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Black Faces, White SpacesReimagining the Relationship of African Americans to the Great Outdoors$
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Carolyn Finney

Print publication date: 2014

Print ISBN-13: 9781469614489

Published to North Carolina Scholarship Online: September 2014

DOI: 10.5149/northcarolina/9781469614489.001.0001

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PRINTED FROM UNIVERSITY OF NORTH CAROLINA PRESS SCHOLARSHIP ONLINE (www.northcarolina.universitypressscholarship.com). (c) Copyright University of North Carolina Press, 2021. All Rights Reserved. An individual user may print out a PDF of a single chapter of a monograph in NCSO for personal use.date: 23 September 2021

Forty acres and a Mule

Forty acres and a Mule

Chapter:
(p.51) Chapter Three Forty acres and a Mule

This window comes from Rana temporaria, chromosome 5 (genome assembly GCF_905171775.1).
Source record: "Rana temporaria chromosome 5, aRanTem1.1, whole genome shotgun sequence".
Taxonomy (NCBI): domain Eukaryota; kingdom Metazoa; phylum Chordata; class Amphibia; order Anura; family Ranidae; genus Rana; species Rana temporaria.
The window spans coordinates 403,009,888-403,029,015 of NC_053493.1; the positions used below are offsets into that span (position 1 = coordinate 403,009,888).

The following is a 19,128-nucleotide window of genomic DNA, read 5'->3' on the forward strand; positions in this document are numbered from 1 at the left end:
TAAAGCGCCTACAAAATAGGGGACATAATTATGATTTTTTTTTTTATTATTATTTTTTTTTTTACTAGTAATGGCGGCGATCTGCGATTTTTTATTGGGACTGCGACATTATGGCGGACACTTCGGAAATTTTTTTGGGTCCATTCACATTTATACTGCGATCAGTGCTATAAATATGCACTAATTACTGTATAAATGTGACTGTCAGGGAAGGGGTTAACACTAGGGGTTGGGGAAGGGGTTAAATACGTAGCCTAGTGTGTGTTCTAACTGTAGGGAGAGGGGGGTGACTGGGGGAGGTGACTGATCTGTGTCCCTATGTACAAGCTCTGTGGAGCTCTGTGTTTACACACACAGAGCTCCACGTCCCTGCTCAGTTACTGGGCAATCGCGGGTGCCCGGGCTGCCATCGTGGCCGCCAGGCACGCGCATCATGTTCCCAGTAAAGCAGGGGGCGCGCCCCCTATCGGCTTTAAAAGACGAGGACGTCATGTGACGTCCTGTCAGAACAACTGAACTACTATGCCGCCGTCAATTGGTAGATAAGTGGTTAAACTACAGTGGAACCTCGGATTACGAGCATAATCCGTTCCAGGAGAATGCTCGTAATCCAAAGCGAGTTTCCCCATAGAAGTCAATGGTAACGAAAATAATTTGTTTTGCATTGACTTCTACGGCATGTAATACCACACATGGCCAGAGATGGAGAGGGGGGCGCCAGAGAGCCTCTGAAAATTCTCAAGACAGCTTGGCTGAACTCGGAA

Source:
Black Faces, White Spaces
Author(s):

Carolyn Finney

Publisher:
University of North Carolina Press
DOI:10.5149/northcarolina/9781469614489.003.0004

This chapter considers the ways in which African Americans have negotiated dominant environmental narratives by inserting their stories into the mix. It discusses two key periods of American history that highlight the complexity and contentiousness of African American environmental experience: slavery and the Jim Crow era. These two eras both resulted in explicit environmental practices by African Americans, from the avoidance of some places (e.g., the woods) to the creation of their own alternative outdoor places (e.g., Virginia Key Beach). These two periods have shaped collective memory for African Americans and they continue to inform African American environmental participation today.

Keywords:   African Americans, slavery, Jim Crow, environmental narratives, collective memory, environmental participation

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